The earth is a place of transformation, governed by the lunar wheel that cycles from light into dark, and into light again, reflecting the constant cycle of nature: what is born falls into death and what is dead springs back to life.
Both Diana of the Wild Beasts, the moon and the hunt, and Aphrodite of love and beauty include the hare or rabbit among their attendants. Freya, the Love Goddess of the North, travels with a hare. These make sense as the hare as legendary object of the hunt, leading the hounds on a relentless merry chase, while his heightened sexuality and fertility align him to Aphrodite and Freya. A procession of hares carry torches behind the sky Goddess Holda at the head of the Wild Hunt at Beltane. This suggests that the hare colludes in his role as prey, or even sacrificial victim, whose death supports the rest of life and whose prolific breeding ensures his quick return.
Yet, though the hare is hunted in Celtic countries it is taboo to eat her, for she may be someone’s grandmother, or a Faery, or a wisewoman-witch.
The Hare and I
I myself have roamed the low hills alone at night in the shape of a hare, wearing a long dark gown and a headdress of hare’s ears. Crouching under the full moon, with the smell of goldenrod and witchgrass in my nose, has been an eerie experience, plunging the consciousness into the soul of the animal while falling under the spell of the moon. If you want to access the Witchblood, I suggest this guising as a means of merging with the Earthlight and accessing the Hall of Elfhame.
So special has the hare become to me that she found her way into my Gothic Faery Tale, The Golden Stair, as a companion to my villianess, the evil Countess Orzsebet.
Here, one of the Countess’s girls has created a tapestry that reveals the true soul of Orzsebet, and the dark forces working through her:
“Treszka unrolled the linen and revealed a length of remarkable needlework. The subject was strange, disturbing, for it showed forth something that I knew, deep inside, should never be revealed.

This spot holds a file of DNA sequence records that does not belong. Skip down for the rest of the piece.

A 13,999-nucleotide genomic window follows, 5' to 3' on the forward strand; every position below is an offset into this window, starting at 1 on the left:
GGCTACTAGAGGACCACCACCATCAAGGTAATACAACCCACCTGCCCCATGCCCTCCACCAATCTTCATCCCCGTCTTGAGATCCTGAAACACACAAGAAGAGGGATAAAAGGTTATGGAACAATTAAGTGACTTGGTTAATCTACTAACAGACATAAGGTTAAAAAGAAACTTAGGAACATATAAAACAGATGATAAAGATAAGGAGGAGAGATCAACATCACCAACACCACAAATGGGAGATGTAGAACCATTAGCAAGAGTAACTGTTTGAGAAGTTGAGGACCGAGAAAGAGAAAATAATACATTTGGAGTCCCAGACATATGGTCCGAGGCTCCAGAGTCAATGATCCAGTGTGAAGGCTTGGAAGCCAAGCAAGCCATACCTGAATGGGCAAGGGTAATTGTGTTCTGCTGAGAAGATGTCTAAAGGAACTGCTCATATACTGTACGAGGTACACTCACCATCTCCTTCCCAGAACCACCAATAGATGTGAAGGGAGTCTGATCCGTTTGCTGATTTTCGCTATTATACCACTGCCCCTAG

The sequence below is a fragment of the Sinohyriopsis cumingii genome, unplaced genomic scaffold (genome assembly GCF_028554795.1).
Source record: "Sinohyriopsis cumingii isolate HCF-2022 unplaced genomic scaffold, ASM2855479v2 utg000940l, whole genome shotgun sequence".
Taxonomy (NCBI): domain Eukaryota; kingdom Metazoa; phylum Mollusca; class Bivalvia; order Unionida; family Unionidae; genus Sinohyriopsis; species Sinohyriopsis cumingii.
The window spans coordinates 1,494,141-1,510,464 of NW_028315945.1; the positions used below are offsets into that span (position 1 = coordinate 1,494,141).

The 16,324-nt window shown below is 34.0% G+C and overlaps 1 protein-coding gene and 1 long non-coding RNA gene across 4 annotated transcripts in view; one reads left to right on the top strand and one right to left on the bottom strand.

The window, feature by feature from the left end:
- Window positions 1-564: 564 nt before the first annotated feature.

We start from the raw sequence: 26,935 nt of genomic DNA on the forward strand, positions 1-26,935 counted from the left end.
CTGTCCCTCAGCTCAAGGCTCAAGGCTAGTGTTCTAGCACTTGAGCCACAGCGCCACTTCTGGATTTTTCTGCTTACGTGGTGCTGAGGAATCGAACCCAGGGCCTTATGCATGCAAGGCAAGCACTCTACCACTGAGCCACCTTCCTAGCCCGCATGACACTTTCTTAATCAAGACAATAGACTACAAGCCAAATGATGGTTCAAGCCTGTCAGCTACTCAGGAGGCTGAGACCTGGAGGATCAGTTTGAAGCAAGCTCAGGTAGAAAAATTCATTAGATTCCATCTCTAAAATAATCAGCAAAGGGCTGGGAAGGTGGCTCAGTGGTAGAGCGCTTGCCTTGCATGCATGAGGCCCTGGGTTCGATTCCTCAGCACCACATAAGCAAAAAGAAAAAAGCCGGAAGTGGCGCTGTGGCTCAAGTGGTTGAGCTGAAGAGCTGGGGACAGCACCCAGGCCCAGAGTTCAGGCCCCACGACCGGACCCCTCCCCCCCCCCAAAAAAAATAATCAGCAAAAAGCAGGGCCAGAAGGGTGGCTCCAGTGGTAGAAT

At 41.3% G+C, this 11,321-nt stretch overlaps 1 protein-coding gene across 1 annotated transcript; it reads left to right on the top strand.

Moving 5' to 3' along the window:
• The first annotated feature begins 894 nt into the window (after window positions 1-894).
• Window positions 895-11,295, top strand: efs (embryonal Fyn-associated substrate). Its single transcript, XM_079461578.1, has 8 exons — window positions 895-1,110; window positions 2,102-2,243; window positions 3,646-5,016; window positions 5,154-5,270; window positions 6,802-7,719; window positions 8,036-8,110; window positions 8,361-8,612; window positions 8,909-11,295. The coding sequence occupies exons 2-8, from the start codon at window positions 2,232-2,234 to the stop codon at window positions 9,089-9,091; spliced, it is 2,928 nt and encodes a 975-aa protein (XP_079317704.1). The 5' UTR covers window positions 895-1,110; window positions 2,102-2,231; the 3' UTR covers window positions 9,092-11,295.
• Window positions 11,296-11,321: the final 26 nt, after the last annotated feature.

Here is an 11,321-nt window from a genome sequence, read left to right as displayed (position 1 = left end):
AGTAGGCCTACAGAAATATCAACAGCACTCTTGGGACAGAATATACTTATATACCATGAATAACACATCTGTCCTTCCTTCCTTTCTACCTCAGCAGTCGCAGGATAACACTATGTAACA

On a background of tiny, precise flowers called millefluers, a golden-haired Goddess stood under a raining golden willow tree clad in a green-gold gown. A troupe of white hares danced around her in an eerie ring. Hidden in the top of the tree, a dark face brooded; perhaps it was a witch’s face, or a spirit, from whose eyes dripped tears of blood. The blood drops fell, spattering the willow fronds, and staining the Goddess’s pale cloak with crimson points like bloody ermine’s tails. The stitching was exquisite, impeccable, and the colors perfectly natural, and yet decorative in their effect. I shivered.
“Treszka, where did you get the idea to make a picture like this? It is extraordinary! I can hardly believe my mother would let you take it away.”
“She doesn’t like it, so she says, but it does show what I can do. She wants you to learn to embroider flowers, my Lady.”
I had to wonder what my mother was playing at, for she knew my eyesight was impaired and that flowers were detailed and called for small, delicate stitches. I was also surprised she allowed Treszka’s handiwork out of her sight, for the perverse, witchy image was surely inspired by her if it was not a direct portrait of her.
“Treszka, have you always made pictures like this?” I asked.
“Not really, though I do like to embroider animals and flowers. I just put the Countess’s likeness in the midst, I suppose.” She held the tapestry up and looked it over. “Do you like the rose-colored background? I would have preferred dark blue, for it is meant to be a night scene.”
“Thank God it isn’t,” I murmured. “And who might the hares be?”
“The girls, perhaps. But not really,” she laughed nervously. “It is the same with this figure in the top of the tree. I don’t know where it came from, but it was impossible not to weave it into the tree. Oh, my Lady! I am not used to great aristocratic houses, but only fields and cottages. Places with secrets are frightening sometimes.”
“ Yes, they are.”
The Origin of the Easter Bunny
Celebrated on the first full moon after Spring Equinox, Easter, is named after the Anglo-Saxon fertility Goddess, Ostara. In her role as rising sun on the first days of Spring, she wears a white hare’s head with its long ears, like horns, signifying spiritual power. A white hare stands at attention beside her. I imagine this scene on a rose colored ground of millifleurs, like the Lady and the Unicorn tapestries.
As a fertility Goddess, she is also a Mother. One day, to amuse her children, Ostara turned her pet bird into a hare. In this new form, it laid bunch of brightly colored eggs which she gave to the children as gifts. This is the origin of the Easter egg.
I shall end this essay with an evocative quote from Teri Windling on the magic of the hare:
“Now, as I walk through Devon lanes in the long twilight of a summer’s evening, rabbits dart out of the hedgerows, stare at me with unblinking eyes, and disappear again over the crest of the shadowed hills. I’m reminded of a 19th century children’s poem by Walter de la Mare:
In the black furror of a field
I saw an old witch-hare this night;
And she cocked a lissome ear,
And she eyed the moon so bright,
And she nibbled of the green;
And I whispered “Whsst! witch-hare,”
Away like a ghostie o’er the field
She fled, and left the moonlight there.”